Big Tech, Big Studies
In recent years, tech companies like Apple, Samsung, and Google have introduced and refined open-source platforms that let researchers build apps and tools that securely capture health information from people using wearables.
In 2015, a smartphone app, developed by Dorsey’s URMC team and partners, used Apple’s ResearchKit in a Parkinson’s disease trial. The researchers enrolled over 2,000 volunteers in a day, unheard-of numbers at the time. Ultimately, the study enrolled over 9,000 people, who did tasks like walking to measure gait changes. The published findings helped researchers better understand the how Parkinson’s symptoms varied day to day, Dorsey said.
In 2017, along with Stanford University School of Medicine, the Apple Heart Study enrolled more than 400,000 Apple Watch users from all 50 states in just 8 months. The study showed that smartwatches could identify irregular heart rhythms, like atrial fibrillation. It also paved the way for the FDA to classify the watch’selectrocardiogram (EKG) app as a medical device. Since then, smartwatch EKG apps from Fitbit, Samsung, and Garmin have received similar clearances.
The Apple Women’s Health Study launched in 2019 along with two other ambitious projects: the Apple Heart and Movement Study, led by MacRae at Brigham and Women’s Hospital, along with the American Heart Association; and the Apple Hearing Study at the University of Michigan.
The Apple Women’s Health Study taps into more of a mix of people by race, ethnicity, age, socioeconomic position, and location, compared to the much smaller reach of earlier studies. Data collected relates to exercise, sleep, and environmental and behavioral factors, and monthly surveys capture personal details the app can’t.
“This is giving us the ability to take into consideration very granular information in our analyses,” said Huichu Li, PhD, a study co-author and research fellow at Harvard’s School of Public Health.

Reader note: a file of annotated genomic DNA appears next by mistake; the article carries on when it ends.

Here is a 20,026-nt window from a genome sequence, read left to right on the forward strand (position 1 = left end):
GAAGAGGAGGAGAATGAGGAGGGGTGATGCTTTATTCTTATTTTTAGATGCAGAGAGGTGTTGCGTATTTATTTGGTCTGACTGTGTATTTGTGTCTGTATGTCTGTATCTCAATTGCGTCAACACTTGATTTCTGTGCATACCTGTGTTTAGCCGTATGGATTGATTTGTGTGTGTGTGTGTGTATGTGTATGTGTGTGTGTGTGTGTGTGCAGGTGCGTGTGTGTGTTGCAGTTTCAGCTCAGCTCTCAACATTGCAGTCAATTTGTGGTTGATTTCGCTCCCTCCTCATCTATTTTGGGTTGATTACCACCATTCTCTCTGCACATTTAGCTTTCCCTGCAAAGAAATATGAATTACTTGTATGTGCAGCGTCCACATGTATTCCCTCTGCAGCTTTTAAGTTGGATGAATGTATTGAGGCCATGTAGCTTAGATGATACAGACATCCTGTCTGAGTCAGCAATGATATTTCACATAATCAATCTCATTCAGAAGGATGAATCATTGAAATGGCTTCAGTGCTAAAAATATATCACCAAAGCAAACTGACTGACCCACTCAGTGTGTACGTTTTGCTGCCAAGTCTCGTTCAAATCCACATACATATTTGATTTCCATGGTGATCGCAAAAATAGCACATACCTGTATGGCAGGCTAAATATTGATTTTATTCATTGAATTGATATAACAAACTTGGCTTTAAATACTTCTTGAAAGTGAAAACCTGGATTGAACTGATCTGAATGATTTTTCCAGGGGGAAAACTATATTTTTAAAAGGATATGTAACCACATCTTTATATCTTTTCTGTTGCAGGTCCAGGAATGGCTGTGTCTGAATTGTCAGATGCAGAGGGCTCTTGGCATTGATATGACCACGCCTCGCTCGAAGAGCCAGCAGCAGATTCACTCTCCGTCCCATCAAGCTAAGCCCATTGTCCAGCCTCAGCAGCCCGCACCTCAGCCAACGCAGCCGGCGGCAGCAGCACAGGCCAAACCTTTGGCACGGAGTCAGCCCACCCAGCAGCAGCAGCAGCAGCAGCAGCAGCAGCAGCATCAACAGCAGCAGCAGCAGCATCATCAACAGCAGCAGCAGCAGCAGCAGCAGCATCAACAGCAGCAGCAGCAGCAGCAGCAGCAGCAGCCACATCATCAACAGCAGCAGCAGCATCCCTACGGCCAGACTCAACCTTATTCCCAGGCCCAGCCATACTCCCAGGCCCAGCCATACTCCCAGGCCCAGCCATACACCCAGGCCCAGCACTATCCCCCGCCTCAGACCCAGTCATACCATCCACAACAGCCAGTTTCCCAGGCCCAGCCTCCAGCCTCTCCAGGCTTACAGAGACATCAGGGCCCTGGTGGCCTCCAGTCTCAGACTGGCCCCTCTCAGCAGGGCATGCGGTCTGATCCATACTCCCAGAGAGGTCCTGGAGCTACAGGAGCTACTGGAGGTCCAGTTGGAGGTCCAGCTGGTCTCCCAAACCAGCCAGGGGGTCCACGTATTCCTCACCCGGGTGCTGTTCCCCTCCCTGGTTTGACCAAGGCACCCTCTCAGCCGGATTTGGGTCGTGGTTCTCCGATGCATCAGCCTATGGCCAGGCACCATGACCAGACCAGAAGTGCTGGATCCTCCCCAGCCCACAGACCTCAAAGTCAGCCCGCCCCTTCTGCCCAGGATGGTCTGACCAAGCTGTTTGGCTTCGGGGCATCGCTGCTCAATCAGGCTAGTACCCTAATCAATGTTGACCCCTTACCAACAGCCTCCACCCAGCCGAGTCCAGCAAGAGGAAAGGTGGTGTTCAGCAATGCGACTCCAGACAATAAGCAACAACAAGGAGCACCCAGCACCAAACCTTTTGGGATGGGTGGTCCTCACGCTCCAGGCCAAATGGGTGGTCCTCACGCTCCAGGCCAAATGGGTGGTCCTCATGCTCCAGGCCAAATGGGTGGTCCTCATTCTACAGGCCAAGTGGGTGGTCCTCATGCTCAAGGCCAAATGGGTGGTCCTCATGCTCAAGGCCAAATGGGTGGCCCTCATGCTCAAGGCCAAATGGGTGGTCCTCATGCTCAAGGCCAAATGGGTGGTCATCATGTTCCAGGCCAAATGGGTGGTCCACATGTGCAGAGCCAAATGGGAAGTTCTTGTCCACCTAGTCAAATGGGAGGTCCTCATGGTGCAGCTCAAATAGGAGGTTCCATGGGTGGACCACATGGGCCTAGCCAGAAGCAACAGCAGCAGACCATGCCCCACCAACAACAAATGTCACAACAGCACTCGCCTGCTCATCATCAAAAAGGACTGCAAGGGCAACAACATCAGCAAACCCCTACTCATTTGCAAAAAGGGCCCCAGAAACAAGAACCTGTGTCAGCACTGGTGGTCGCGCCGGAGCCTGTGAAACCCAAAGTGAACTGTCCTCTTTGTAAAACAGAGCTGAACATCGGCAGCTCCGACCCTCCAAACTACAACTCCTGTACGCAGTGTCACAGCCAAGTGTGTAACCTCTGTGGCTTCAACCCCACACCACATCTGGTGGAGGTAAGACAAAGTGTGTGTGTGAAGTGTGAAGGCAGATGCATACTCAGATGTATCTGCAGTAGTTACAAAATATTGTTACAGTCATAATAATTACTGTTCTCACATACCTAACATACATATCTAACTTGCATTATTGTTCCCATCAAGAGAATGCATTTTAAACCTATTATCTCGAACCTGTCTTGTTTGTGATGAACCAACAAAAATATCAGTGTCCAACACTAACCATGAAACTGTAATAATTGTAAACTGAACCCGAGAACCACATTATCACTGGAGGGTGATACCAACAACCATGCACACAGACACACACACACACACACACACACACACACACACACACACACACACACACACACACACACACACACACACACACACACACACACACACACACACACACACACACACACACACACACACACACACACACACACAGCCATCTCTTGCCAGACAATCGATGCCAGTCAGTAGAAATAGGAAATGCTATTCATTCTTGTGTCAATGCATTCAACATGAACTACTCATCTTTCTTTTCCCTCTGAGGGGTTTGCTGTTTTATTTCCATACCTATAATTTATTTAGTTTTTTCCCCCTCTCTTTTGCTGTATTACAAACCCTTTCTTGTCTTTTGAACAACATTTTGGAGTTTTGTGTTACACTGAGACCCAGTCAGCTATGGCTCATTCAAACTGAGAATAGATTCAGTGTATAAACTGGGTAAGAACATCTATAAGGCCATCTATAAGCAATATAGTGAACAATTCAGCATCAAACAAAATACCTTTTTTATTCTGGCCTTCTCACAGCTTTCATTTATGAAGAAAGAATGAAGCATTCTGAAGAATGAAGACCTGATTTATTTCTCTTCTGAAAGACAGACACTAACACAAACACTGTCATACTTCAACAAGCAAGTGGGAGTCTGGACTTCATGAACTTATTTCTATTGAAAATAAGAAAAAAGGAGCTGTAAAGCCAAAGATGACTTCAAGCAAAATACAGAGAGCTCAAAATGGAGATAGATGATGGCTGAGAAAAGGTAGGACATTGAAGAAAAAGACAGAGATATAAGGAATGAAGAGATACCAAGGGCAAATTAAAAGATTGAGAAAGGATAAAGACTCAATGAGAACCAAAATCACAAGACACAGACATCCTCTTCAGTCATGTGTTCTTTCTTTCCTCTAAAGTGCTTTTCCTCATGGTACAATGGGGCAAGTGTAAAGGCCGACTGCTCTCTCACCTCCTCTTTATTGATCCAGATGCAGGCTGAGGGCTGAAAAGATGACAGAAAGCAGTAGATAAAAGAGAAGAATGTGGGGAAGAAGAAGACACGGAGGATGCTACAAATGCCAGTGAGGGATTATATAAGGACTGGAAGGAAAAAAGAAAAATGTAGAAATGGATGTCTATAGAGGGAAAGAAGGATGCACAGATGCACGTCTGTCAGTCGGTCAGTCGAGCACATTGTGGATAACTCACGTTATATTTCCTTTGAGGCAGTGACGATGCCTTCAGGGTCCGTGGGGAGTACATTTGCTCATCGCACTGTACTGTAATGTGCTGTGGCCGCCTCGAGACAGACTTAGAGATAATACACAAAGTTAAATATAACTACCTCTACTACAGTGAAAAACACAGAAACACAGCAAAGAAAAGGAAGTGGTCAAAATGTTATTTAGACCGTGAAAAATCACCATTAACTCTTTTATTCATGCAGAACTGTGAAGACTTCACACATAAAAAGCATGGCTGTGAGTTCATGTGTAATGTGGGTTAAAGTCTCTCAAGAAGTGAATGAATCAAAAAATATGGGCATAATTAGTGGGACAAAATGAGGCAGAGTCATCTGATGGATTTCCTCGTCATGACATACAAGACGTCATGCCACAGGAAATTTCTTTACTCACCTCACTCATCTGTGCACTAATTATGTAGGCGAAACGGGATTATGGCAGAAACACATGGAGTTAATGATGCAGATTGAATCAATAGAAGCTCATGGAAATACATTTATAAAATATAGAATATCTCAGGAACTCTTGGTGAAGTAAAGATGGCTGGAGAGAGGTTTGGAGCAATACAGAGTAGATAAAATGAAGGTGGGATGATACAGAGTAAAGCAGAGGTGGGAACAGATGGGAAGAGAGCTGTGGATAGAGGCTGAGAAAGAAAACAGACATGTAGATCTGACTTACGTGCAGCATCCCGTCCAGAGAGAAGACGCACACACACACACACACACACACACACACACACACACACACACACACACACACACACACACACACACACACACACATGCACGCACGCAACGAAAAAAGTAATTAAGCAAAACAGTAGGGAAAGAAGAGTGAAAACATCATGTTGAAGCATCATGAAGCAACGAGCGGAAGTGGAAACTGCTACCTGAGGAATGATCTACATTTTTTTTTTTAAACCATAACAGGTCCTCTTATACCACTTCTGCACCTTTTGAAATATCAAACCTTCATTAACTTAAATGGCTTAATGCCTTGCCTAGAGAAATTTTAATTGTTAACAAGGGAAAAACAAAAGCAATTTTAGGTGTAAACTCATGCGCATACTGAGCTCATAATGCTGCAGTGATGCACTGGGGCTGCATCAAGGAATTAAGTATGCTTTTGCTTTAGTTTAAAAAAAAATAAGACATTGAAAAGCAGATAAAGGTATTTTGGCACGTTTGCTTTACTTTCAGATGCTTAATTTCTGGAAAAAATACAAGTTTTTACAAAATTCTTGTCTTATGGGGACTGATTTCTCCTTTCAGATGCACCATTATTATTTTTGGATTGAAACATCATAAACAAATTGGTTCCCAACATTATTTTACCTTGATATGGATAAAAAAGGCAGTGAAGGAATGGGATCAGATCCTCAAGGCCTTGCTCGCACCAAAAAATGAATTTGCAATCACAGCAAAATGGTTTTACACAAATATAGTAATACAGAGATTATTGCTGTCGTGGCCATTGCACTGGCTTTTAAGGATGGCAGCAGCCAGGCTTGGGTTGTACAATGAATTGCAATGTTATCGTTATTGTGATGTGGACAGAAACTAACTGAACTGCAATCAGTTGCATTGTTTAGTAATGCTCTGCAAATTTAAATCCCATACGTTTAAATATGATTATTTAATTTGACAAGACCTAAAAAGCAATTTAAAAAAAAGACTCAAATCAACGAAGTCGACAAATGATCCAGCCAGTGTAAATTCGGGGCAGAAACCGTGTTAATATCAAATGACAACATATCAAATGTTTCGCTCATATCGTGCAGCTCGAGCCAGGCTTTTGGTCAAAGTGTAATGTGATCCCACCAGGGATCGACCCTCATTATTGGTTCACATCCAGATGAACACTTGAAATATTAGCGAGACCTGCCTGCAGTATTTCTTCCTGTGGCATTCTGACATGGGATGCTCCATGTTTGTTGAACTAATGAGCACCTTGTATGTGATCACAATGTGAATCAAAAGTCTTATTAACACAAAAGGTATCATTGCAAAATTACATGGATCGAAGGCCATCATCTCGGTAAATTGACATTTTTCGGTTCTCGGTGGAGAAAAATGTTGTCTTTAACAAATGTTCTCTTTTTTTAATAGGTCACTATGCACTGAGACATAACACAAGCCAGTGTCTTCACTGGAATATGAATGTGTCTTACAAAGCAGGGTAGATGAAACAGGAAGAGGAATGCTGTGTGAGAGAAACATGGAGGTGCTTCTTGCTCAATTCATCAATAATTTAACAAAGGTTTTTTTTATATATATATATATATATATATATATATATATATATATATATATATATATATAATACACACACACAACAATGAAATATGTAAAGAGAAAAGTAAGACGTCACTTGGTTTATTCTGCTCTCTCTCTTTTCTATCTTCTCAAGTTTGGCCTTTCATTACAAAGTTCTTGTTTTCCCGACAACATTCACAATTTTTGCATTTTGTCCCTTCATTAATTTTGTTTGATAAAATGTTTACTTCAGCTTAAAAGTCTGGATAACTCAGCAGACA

Among the early results: The slightly longer menstrual cycles that may be caused by COVID vaccines were found to be temporary. Speaking more generally, irregular and infrequent periods were found to be more prevalent in Black and Asian people studied, while menstrual cycles were longer for Asian, Hispanic, and overweight people.
An analysis of over 50,000 people provided insights into links between abnormal periods and health conditions like polycystic ovary syndrome, endometrial hyperplasia, and cancer.
“Future studies will dig deeper into the data, looking at at the impact of environmental exposures, behavior, and stress on menstrual cycles,” Mahalingaiah said.
Challenges and the Future
The promise of wearables is tempered by challenges. Much more testing is needed to ensure the devices provide clinical-grade data. Concerns remain in health care about privacy and cybersecurity threats, according to research from the professional services firm Deloitte.
These new kinds of studies have limits. People must own smartwatches and smartphones, tech that is less common in under-represented and rural populations, and they must have reliable internet access.
But increased acceptance of the devices – by consumers and health care providers – means the trend is likely to grow.
“I don’t see a world where this kind of research slows down,” said Urvi Shah, a senior manager in Deloitte Consulting’s Life Sciences and Health Care Practice.